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Photo: Kevin Frayer via Getty

President Trump signed an executive order Thursday prohibiting American companies and individuals from owning shares in any of the 31 Chinese companies previously listed as enabling the People’s Liberation Army, effective Jan. 11.

Why it matters: Many of these companies trade on U.S. exchanges and are sometimes purchased by American investors as part of mutual funds. It’s unclear what effect Trump’s latest sanctions could have on the markets.

The state of play: The People’s Liberation Army is a threat to the U.S. and is “increasingly exploiting United States capital” to gain an edge in its military-industrial complex, the order says.

  • The order prohibits direct ownership of shares and investments in market funds that include the Chinese firms.
  • Investors have until November 2021 to divest.
  • Among the blacklisted companies are China Mobile Communications, China Electronics Corporation and China Telecommunications Corp. They join Huawei, Hangzhou Hikvision and more on the Defense Department's list of Chinese military-linked companies.

What they're saying: "It establishes the principle that American capital shall not fund Chinese militarization," Trump's trade advisor Peter Navarro said in a press call. "This practice of basically financing the bonds of companies that are building the missiles to sink our ships is again the worst kind of Wall Street insanity that President Trump is putting a stop to today."

  • The order has support on the Hill. "American money and intellectual property shouldn't do our adversaries' work for them," Nebraska Sen. Ben Sasse, a China critic, said in a statement to Axios.

The other side: A spokesman for Hikvision told Axios, "As we have shown time and again, Hikvision is not a 'Chinese military company.' Hikvision is independently operated and publicly traded ... These punitive actions against the company do not make America, or the world, any safer."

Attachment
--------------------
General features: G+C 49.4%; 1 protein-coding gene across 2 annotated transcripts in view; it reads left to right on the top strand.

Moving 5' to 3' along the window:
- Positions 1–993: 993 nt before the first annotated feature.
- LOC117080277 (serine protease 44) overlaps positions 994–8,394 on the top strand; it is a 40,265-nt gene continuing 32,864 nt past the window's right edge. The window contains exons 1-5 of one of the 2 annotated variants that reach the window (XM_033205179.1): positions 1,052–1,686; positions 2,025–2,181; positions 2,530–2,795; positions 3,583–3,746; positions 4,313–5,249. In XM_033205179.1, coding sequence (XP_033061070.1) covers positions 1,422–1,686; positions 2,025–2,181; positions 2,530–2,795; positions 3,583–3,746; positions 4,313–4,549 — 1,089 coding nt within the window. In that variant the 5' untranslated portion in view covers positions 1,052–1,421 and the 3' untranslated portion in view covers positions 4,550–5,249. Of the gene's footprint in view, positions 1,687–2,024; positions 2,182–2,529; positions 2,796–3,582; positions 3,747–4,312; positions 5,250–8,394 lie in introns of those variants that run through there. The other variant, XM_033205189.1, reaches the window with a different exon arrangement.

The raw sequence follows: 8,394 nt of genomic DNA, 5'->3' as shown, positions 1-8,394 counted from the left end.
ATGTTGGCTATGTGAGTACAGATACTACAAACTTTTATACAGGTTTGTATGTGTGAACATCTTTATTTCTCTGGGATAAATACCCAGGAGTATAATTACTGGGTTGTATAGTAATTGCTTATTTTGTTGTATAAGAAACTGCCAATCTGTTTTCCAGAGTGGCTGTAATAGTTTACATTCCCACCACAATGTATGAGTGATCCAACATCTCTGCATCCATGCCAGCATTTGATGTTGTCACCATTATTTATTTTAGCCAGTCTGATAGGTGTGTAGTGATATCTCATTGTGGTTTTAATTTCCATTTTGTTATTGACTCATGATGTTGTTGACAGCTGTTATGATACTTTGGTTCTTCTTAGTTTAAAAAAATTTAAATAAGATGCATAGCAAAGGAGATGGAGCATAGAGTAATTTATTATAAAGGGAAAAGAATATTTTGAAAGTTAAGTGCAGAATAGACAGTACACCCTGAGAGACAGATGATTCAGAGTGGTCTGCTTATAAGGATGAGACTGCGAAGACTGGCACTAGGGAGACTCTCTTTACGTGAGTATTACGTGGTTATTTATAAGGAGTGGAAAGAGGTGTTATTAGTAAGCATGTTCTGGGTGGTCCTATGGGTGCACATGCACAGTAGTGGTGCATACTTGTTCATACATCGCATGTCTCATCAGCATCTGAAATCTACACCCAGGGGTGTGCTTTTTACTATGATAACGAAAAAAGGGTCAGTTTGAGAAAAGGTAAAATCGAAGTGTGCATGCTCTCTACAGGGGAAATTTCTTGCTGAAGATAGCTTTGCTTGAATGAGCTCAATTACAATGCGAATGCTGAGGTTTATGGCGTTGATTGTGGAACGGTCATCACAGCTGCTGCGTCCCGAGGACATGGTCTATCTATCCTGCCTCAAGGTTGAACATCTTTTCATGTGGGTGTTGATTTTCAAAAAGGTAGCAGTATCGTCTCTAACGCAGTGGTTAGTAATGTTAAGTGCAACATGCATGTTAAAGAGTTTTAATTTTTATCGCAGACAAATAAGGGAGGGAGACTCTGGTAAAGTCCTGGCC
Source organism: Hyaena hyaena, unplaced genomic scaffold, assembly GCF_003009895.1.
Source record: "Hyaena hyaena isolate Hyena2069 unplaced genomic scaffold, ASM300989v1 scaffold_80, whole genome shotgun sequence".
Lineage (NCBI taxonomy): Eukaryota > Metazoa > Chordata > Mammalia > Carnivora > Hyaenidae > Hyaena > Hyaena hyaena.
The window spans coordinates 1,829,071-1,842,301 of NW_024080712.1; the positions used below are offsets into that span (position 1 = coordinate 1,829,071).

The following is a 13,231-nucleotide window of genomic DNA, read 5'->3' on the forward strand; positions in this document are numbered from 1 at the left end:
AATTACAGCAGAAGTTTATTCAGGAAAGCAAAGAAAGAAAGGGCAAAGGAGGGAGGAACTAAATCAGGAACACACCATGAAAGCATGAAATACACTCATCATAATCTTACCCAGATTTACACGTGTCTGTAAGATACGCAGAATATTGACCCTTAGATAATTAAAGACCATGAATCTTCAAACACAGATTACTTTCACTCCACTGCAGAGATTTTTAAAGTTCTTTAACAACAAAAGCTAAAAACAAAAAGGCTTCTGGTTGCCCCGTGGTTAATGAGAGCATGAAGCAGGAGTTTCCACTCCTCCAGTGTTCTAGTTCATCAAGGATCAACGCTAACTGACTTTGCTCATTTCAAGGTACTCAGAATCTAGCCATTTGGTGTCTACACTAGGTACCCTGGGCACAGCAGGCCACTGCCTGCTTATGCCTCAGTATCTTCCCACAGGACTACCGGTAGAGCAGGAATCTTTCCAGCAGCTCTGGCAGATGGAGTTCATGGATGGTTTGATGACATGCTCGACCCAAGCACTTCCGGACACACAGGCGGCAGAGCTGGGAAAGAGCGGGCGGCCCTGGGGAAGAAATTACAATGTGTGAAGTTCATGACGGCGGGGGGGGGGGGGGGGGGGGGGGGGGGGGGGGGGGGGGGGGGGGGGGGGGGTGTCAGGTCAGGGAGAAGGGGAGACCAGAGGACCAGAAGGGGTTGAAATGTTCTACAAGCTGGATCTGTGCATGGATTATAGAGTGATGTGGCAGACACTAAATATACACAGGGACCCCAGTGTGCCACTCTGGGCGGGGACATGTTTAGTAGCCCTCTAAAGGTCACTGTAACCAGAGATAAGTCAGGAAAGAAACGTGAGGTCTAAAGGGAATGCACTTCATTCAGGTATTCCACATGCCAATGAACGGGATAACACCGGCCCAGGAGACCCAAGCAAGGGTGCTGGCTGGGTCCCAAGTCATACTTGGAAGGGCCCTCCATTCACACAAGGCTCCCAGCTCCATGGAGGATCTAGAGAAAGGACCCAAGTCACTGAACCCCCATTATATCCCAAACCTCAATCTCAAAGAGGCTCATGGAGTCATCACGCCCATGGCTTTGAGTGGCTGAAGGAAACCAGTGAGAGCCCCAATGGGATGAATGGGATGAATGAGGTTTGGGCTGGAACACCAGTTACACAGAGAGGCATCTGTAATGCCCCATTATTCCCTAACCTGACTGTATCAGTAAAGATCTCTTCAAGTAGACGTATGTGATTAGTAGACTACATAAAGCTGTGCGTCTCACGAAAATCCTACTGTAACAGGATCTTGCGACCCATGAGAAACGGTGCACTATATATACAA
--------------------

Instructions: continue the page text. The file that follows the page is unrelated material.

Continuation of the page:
The big picture: The Trump administration has taken aggressive steps to ratchet up pressure on China over the last year, as tensions between the world's two largest economies reach new highs in the face of the coronavirus pandemic, the trade war, China's crackdown on Hong Kong, human rights abuses in Xinjiang and more.

Yes, but: President-elect Joe Biden could undo the executive order and other bans once he is sworn into office.

Go deeper: Trump leaves Biden tough choices for his own China playbook

Go deeper

China to stop recognizing special U.K. passport for Hong Kong residents

A person holds up a British National (Overseas) passport in Hong Kong. Photo: Anthony Wallace/AFP via Getty Images

China will no longer recognize the British National Overseas passport as a valid travel document or proof of identity, Foreign Ministry spokesperson Zhao Lijian said Friday.

Why it matters: The announcement comes amid heightened tensions with the United Kingdom over its plan to offer potentially millions of Hong Kong residents a path to residency, and eventual citizenship.

Mike Allen, author of AM
3 hours ago - Politics & Policy

Biden adviser Cedric Richmond sees first-term progress on reparations

Illustration: "Axios on HBO"

White House senior adviser Cedric Richmond told "Axios on HBO" that it's "doable" for President Biden to make first-term progress on breaking down barriers for people of color, while Congress studies reparations for slavery.

Why it matters: Biden said on the campaign trail that he supports creation of a commission to study and develop proposals for reparations — direct payments for African-Americans.

Cyber CEO: Next war will hit regular Americans online

Any future real-world conflict between the United States and an adversary like China or Russia will have direct impacts on regular Americans because of the risk of cyber attack, Kevin Mandia, CEO of cybersecurity company FireEye, tells "Axios on HBO."

What they're saying: "The next conflict where the gloves come off in cyber, the American citizen will be dragged into it, whether they want to be or not. Period."